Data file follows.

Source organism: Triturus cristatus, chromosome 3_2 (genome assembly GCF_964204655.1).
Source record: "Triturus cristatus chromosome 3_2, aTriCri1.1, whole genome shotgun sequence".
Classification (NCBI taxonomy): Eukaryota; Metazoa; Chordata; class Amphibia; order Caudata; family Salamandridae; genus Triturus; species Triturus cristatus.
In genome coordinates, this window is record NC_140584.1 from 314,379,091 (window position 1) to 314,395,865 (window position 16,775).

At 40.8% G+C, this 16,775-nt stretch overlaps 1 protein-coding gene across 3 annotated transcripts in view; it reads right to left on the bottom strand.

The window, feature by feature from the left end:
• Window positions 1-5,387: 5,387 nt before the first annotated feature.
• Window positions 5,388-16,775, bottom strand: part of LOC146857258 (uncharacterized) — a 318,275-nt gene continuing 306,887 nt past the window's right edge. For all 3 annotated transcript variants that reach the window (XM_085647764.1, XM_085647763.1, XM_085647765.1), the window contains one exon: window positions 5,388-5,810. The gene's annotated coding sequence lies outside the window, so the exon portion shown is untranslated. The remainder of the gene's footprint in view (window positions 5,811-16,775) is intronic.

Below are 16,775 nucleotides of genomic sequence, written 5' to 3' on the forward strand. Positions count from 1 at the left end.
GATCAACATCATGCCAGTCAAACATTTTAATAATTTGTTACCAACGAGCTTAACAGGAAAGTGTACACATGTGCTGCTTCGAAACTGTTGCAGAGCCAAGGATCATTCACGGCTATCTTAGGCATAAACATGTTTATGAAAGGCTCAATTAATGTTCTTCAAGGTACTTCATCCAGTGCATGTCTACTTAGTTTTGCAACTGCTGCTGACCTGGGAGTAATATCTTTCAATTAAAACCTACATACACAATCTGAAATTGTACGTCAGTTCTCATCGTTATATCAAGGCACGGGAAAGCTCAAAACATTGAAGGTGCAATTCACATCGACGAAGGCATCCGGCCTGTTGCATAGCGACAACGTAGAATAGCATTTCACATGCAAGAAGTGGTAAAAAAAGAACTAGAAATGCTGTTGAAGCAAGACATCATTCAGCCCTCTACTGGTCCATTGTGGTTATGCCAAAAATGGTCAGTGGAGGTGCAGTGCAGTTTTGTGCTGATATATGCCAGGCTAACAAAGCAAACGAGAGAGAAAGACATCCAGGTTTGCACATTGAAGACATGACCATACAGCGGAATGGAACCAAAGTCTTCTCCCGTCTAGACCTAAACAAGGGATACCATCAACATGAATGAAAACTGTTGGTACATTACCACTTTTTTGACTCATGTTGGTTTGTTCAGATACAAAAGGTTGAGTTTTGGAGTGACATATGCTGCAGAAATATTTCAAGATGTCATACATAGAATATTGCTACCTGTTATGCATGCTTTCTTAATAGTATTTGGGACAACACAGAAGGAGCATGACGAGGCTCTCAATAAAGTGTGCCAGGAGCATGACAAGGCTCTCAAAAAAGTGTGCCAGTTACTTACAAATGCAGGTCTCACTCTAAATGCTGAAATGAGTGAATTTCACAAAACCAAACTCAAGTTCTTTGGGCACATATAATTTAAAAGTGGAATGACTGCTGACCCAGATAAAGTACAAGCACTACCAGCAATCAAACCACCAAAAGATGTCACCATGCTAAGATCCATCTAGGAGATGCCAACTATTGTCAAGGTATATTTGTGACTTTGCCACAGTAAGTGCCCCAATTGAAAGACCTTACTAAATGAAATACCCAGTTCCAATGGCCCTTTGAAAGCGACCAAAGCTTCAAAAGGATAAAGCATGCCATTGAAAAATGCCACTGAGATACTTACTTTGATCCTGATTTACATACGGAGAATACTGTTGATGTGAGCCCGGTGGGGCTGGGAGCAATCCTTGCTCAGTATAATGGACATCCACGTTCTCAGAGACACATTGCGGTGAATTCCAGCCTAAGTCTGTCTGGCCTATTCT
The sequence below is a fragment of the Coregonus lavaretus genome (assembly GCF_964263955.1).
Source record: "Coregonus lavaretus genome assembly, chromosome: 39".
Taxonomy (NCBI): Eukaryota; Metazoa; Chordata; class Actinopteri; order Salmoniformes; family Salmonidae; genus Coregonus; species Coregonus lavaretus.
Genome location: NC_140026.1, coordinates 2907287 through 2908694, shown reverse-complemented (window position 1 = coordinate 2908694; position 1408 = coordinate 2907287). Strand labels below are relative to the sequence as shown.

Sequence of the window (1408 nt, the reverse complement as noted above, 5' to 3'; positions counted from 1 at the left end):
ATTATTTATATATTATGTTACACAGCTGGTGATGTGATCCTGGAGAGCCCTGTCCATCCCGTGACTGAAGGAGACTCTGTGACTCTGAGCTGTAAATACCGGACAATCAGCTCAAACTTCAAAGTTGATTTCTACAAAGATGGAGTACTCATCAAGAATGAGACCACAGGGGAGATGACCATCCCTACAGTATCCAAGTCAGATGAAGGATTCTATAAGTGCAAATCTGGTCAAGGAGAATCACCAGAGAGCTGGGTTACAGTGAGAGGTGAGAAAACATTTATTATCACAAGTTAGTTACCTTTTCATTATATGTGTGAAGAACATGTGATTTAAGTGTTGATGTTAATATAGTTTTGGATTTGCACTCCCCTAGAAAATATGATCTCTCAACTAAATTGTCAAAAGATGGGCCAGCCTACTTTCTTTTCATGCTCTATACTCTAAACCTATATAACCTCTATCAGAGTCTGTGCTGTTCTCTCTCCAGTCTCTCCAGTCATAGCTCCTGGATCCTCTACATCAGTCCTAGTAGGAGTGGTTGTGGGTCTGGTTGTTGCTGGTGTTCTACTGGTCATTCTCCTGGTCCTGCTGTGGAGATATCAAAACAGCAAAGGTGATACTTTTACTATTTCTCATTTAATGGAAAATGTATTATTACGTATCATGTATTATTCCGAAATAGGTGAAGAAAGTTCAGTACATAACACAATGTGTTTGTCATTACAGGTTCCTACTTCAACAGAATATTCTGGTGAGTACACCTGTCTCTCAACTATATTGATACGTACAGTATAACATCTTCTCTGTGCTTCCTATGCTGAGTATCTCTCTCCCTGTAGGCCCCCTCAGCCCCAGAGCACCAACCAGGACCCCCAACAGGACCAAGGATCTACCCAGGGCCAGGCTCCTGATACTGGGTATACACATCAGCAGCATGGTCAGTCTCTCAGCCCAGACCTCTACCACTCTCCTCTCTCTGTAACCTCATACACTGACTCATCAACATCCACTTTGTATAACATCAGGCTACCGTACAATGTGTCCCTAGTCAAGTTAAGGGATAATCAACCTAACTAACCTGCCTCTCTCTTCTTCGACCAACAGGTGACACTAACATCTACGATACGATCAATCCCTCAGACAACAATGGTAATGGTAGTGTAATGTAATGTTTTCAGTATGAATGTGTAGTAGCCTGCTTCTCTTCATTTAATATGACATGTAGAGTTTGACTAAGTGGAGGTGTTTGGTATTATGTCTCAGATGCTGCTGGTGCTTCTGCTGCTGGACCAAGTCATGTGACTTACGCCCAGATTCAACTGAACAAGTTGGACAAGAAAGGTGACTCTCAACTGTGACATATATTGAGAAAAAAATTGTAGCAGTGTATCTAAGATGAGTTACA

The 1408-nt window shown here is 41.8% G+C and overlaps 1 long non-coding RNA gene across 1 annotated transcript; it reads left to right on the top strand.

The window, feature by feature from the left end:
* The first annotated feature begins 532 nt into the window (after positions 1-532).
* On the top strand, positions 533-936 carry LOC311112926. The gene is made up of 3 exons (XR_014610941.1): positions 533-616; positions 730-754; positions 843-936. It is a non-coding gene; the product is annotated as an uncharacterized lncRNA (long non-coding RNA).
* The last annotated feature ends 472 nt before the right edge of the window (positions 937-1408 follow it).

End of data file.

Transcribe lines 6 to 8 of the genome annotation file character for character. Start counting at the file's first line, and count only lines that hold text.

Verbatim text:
The window, feature by feature from the left end:
• Window positions 1-5,387: 5,387 nt before the first annotated feature.
• Window positions 5,388-16,775, bottom strand: part of LOC146857258 (uncharacterized) — a 318,275-nt gene continuing 306,887 nt past the window's right edge. For all 3 annotated transcript variants that reach the window (XM_085647764.1, XM_085647763.1, XM_085647765.1), the window contains one exon: window positions 5,388-5,810. The gene's annotated coding sequence lies outside the window, so the exon portion shown is untranslated. The remainder of the gene's footprint in view (window positions 5,811-16,775) is intronic.